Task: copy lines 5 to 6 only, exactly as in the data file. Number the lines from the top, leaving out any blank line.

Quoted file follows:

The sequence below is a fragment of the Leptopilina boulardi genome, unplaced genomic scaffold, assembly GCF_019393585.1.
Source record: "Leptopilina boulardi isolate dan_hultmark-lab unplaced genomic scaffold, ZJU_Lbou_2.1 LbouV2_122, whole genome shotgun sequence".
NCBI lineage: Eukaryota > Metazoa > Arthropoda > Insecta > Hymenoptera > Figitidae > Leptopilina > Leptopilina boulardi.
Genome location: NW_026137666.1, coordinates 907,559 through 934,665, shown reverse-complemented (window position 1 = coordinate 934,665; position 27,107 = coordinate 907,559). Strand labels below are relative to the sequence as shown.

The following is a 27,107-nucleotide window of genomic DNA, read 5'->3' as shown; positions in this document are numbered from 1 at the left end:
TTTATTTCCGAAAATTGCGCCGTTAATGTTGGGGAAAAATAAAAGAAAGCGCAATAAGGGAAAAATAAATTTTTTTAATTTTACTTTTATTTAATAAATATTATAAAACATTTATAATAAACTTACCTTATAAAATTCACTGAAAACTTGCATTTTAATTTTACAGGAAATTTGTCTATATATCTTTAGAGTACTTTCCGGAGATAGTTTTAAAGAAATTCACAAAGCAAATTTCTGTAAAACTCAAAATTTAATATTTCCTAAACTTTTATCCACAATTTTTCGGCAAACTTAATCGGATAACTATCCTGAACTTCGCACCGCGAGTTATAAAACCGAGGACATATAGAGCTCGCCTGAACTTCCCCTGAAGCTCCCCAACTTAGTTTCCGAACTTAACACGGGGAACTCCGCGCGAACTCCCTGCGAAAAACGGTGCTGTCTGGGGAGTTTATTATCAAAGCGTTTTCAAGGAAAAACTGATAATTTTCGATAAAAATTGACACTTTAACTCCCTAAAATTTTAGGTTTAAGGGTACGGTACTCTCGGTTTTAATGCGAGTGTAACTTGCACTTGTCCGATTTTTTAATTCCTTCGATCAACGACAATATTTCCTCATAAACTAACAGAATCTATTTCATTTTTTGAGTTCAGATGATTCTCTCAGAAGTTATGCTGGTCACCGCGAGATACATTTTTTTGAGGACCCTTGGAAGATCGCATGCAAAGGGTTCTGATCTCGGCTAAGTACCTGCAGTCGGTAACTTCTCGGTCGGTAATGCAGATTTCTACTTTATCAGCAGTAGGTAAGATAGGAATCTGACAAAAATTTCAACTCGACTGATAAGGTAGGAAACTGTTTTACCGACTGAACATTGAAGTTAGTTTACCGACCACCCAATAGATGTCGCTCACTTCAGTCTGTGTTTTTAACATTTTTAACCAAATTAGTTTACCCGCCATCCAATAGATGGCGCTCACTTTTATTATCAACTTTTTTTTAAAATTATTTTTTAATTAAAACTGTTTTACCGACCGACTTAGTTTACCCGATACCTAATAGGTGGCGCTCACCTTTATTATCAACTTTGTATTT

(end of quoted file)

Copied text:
The following is a 27,107-nucleotide window of genomic DNA, read 5'->3' as shown; positions in this document are numbered from 1 at the left end:
TTTATTTCCGAAAATTGCGCCGTTAATGTTGGGGAAAAATAAAAGAAAGCGCAATAAGGGAAAAATAAATTTTTTTAATTTTACTTTTATTTAATAAATATTATAAAACATTTATAATAAACTTACCTTATAAAATTCACTGAAAACTTGCATTTTAATTTTACAGGAAATTTGTCTATATATCTTTAGAGTACTTTCCGGAGATAGTTTTAAAGAAATTCACAAAGCAAATTTCTGTAAAACTCAAAATTTAATATTTCCTAAACTTTTATCCACAATTTTTCGGCAAACTTAATCGGATAACTATCCTGAACTTCGCACCGCGAGTTATAAAACCGAGGACATATAGAGCTCGCCTGAACTTCCCCTGAAGCTCCCCAACTTAGTTTCCGAACTTAACACGGGGAACTCCGCGCGAACTCCCTGCGAAAAACGGTGCTGTCTGGGGAGTTTATTATCAAAGCGTTTTCAAGGAAAAACTGATAATTTTCGATAAAAATTGACACTTTAACTCCCTAAAATTTTAGGTTTAAGGGTACGGTACTCTCGGTTTTAATGCGAGTGTAACTTGCACTTGTCCGATTTTTTAATTCCTTCGATCAACGACAATATTTCCTCATAAACTAACAGAATCTATTTCATTTTTTGAGTTCAGATGATTCTCTCAGAAGTTATGCTGGTCACCGCGAGATACATTTTTTTGAGGACCCTTGGAAGATCGCATGCAAAGGGTTCTGATCTCGGCTAAGTACCTGCAGTCGGTAACTTCTCGGTCGGTAATGCAGATTTCTACTTTATCAGCAGTAGGTAAGATAGGAATCTGACAAAAATTTCAACTCGACTGATAAGGTAGGAAACTGTTTTACCGACTGAACATTGAAGTTAGTTTACCGACCACCCAATAGATGTCGCTCACTTCAGTCTGTGTTTTTAACATTTTTAACCAAATTAGTTTACCCGCCATCCAATAGATGGCGCTCACTTTTATTATCAACTTTTTTTTAAAATTATTTTTTAATTAAAACTGTTTTACCGACCGACTTAGTTTACCCGATACCTAATAGGTGGCGCTCACCTTTATTATCAACTTTGTATTT